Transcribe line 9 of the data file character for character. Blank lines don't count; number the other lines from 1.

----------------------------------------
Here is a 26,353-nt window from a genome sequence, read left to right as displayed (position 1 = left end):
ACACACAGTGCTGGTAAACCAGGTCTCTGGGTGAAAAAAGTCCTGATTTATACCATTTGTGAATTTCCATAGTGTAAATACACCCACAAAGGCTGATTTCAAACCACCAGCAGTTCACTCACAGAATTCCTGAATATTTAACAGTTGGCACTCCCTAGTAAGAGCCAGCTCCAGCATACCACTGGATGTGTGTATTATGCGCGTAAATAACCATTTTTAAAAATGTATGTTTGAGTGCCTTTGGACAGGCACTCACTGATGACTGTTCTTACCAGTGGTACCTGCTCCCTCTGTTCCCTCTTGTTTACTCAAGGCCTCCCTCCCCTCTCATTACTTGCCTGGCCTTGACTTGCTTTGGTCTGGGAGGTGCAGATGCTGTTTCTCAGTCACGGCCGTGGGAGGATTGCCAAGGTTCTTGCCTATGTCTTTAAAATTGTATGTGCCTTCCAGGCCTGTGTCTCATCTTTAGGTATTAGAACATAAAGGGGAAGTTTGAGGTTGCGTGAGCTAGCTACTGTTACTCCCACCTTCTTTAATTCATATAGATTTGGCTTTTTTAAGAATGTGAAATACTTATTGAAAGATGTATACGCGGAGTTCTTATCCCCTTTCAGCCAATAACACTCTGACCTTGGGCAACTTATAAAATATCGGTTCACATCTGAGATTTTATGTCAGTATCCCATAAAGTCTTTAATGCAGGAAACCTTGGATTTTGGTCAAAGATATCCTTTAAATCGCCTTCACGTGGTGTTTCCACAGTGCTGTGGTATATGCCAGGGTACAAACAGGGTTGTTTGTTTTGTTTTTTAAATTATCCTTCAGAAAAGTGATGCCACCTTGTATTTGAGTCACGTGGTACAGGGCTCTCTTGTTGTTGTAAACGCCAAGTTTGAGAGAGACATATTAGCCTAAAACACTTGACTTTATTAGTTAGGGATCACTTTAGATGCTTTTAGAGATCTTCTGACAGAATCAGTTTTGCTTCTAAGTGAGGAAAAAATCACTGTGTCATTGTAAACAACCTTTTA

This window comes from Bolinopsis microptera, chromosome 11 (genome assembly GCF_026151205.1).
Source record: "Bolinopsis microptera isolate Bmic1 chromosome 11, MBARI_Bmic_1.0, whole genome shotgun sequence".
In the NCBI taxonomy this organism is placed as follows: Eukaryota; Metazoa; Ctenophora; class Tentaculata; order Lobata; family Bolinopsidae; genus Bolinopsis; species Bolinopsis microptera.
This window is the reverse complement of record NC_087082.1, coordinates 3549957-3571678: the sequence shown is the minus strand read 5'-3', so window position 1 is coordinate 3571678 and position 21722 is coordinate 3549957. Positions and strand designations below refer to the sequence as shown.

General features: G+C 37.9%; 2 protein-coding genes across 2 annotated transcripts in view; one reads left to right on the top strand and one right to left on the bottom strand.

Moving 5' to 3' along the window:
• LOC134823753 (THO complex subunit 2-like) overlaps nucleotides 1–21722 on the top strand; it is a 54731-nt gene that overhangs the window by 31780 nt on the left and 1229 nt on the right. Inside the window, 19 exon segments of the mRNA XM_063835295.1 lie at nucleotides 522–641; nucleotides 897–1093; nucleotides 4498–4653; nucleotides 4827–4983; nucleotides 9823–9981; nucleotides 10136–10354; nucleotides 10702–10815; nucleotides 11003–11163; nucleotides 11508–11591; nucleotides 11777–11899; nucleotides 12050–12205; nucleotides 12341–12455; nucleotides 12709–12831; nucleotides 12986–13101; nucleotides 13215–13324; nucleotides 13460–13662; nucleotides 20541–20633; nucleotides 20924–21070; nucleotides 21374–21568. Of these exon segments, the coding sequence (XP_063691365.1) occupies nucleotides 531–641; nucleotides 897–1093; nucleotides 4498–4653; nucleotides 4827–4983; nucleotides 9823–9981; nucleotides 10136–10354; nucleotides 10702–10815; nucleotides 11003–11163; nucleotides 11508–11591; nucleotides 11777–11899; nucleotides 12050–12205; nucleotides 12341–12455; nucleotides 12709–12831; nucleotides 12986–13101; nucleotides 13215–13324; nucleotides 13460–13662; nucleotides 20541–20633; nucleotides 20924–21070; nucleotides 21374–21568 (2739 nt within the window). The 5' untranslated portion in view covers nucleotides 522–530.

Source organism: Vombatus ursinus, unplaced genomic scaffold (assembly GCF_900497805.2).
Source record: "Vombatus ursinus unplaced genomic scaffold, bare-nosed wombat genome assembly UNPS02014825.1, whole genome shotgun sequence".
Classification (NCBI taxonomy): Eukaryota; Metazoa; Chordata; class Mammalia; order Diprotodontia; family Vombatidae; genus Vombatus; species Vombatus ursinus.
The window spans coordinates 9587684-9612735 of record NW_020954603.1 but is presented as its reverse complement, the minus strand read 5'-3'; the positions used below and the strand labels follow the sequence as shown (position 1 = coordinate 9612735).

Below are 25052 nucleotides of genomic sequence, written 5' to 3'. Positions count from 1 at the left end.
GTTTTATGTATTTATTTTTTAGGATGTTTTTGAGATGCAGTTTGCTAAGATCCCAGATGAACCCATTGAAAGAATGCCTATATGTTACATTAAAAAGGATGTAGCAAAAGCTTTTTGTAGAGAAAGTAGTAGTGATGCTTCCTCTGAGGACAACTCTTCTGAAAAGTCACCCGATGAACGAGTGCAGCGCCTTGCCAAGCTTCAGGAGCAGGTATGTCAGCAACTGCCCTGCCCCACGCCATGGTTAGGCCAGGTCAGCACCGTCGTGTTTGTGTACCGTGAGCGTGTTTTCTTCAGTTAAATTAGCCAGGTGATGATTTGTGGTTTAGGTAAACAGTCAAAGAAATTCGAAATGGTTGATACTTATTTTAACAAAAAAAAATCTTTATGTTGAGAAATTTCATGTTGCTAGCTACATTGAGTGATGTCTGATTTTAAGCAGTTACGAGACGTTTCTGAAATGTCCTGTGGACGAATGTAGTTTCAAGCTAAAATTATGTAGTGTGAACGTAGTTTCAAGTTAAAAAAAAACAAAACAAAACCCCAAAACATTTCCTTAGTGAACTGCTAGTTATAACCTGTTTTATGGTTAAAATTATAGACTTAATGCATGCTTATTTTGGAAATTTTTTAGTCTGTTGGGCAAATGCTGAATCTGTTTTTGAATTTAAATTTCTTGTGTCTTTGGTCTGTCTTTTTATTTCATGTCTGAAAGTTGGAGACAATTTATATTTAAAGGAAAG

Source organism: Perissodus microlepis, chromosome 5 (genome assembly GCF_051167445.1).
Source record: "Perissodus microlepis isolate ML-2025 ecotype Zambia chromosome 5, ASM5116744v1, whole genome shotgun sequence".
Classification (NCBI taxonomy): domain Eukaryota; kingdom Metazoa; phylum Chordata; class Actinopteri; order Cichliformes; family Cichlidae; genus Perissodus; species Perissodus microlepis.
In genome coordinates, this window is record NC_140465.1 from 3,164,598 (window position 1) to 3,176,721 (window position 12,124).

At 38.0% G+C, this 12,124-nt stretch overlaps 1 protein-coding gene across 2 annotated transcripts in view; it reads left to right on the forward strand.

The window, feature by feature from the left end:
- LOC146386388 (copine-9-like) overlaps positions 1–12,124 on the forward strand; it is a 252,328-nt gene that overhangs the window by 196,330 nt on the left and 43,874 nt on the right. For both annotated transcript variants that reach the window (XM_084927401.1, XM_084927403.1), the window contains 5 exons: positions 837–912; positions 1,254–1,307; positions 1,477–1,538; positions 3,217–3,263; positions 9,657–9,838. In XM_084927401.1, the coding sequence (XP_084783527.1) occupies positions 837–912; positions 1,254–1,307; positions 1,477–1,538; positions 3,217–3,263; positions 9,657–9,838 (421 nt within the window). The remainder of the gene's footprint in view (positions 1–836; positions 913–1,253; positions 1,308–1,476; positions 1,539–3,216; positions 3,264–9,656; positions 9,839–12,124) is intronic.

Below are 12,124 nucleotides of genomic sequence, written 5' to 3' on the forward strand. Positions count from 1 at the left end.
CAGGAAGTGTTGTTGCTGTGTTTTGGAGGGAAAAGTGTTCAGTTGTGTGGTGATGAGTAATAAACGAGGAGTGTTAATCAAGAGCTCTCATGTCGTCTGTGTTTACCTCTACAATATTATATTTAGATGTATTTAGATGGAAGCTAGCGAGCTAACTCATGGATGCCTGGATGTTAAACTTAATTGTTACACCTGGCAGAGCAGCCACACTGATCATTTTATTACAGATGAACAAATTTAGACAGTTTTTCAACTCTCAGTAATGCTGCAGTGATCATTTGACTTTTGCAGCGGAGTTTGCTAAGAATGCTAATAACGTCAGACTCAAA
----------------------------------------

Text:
• LOC134823753 (THO complex subunit 2-like) overlaps nucleotides 1–21722 on the top strand; it is a 54731-nt gene that overhangs the window by 31780 nt on the left and 1229 nt on the right. Inside the window, 19 exon segments of the mRNA XM_063835295.1 lie at nucleotides 522–641; nucleotides 897–1093; nucleotides 4498–4653; nucleotides 4827–4983; nucleotides 9823–9981; nucleotides 10136–10354; nucleotides 10702–10815; nucleotides 11003–11163; nucleotides 11508–11591; nucleotides 11777–11899; nucleotides 12050–12205; nucleotides 12341–12455; nucleotides 12709–12831; nucleotides 12986–13101; nucleotides 13215–13324; nucleotides 13460–13662; nucleotides 20541–20633; nucleotides 20924–21070; nucleotides 21374–21568. Of these exon segments, the coding sequence (XP_063691365.1) occupies nucleotides 531–641; nucleotides 897–1093; nucleotides 4498–4653; nucleotides 4827–4983; nucleotides 9823–9981; nucleotides 10136–10354; nucleotides 10702–10815; nucleotides 11003–11163; nucleotides 11508–11591; nucleotides 11777–11899; nucleotides 12050–12205; nucleotides 12341–12455; nucleotides 12709–12831; nucleotides 12986–13101; nucleotides 13215–13324; nucleotides 13460–13662; nucleotides 20541–20633; nucleotides 20924–21070; nucleotides 21374–21568 (2739 nt within the window). The 5' untranslated portion in view covers nucleotides 522–530.